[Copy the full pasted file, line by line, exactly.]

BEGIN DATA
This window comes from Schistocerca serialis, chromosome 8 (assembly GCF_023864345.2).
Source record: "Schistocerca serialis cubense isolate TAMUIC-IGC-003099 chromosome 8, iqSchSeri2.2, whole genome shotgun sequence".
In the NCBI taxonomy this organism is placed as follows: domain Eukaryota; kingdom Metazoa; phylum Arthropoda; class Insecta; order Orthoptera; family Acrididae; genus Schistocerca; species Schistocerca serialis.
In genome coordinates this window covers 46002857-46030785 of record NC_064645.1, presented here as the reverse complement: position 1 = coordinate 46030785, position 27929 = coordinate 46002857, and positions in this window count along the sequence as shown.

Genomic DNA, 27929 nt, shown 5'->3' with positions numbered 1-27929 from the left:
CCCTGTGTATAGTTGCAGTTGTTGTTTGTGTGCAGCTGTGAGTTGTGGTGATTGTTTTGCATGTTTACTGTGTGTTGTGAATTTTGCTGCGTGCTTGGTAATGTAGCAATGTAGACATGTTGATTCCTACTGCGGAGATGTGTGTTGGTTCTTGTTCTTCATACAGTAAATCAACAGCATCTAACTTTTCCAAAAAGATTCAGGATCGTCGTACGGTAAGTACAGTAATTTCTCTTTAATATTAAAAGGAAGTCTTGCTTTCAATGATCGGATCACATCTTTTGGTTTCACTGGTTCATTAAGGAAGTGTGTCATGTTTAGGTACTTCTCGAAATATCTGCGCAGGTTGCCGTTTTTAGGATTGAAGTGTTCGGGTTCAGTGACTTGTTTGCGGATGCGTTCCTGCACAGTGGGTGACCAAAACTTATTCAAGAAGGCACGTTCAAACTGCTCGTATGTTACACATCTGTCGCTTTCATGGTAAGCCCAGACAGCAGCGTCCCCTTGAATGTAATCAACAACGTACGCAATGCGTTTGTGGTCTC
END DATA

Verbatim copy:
This window comes from Schistocerca serialis, chromosome 8 (assembly GCF_023864345.2).
Source record: "Schistocerca serialis cubense isolate TAMUIC-IGC-003099 chromosome 8, iqSchSeri2.2, whole genome shotgun sequence".
In the NCBI taxonomy this organism is placed as follows: domain Eukaryota; kingdom Metazoa; phylum Arthropoda; class Insecta; order Orthoptera; family Acrididae; genus Schistocerca; species Schistocerca serialis.
In genome coordinates this window covers 46002857-46030785 of record NC_064645.1, presented here as the reverse complement: position 1 = coordinate 46030785, position 27929 = coordinate 46002857, and positions in this window count along the sequence as shown.

Genomic DNA, 27929 nt, shown 5'->3' with positions numbered 1-27929 from the left:
CCCTGTGTATAGTTGCAGTTGTTGTTTGTGTGCAGCTGTGAGTTGTGGTGATTGTTTTGCATGTTTACTGTGTGTTGTGAATTTTGCTGCGTGCTTGGTAATGTAGCAATGTAGACATGTTGATTCCTACTGCGGAGATGTGTGTTGGTTCTTGTTCTTCATACAGTAAATCAACAGCATCTAACTTTTCCAAAAAGATTCAGGATCGTCGTACGGTAAGTACAGTAATTTCTCTTTAATATTAAAAGGAAGTCTTGCTTTCAATGATCGGATCACATCTTTTGGTTTCACTGGTTCATTAAGGAAGTGTGTCATGTTTAGGTACTTCTCGAAATATCTGCGCAGGTTGCCGTTTTTAGGATTGAAGTGTTCGGGTTCAGTGACTTGTTTGCGGATGCGTTCCTGCACAGTGGGTGACCAAAACTTATTCAAGAAGGCACGTTCAAACTGCTCGTATGTTACACATCTGTCGCTTTCATGGTAAGCCCAGACAGCAGCGTCCCCTTGAATGTAATCAACAACGTACGCAATGCGTTTGTGGTCTC